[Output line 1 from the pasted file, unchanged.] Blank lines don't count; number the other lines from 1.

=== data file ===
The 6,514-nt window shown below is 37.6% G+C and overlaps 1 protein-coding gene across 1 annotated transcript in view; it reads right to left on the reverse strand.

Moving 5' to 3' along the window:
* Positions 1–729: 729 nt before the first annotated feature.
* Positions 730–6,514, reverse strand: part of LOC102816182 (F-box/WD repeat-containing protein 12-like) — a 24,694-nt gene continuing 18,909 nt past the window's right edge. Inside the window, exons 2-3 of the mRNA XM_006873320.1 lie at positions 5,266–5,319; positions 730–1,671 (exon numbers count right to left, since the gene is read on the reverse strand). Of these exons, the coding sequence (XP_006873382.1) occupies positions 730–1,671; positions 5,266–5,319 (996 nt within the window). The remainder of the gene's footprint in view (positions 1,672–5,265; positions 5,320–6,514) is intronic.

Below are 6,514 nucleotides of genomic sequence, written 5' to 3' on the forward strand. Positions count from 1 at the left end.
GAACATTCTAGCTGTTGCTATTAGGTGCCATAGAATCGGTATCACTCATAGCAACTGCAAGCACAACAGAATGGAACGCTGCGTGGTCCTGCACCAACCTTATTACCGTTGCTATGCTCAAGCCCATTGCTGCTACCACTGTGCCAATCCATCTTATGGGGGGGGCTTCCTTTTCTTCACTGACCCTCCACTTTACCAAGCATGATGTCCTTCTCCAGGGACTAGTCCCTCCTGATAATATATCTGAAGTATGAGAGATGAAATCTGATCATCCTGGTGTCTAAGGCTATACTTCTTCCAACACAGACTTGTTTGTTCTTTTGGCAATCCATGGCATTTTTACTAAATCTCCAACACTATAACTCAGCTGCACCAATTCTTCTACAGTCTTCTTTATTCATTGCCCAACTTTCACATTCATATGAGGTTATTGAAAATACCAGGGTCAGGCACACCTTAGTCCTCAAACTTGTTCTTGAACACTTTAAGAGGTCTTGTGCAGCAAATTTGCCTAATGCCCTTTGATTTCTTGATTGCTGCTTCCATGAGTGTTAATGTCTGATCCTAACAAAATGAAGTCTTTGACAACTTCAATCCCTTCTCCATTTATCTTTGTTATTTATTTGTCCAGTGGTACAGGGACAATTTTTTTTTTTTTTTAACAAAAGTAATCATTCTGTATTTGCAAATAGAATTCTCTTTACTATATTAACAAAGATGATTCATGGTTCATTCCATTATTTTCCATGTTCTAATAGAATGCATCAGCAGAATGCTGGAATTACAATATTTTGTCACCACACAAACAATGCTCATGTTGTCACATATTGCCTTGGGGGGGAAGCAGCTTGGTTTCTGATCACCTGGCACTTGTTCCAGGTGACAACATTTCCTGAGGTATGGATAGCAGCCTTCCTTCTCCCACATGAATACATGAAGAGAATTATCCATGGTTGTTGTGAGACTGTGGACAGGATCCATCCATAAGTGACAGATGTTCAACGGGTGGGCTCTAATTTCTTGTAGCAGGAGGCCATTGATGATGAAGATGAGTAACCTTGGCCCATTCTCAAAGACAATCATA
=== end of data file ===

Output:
The 6,514-nt window shown below is 37.6% G+C and overlaps 1 protein-coding gene across 1 annotated transcript in view; it reads right to left on the reverse strand.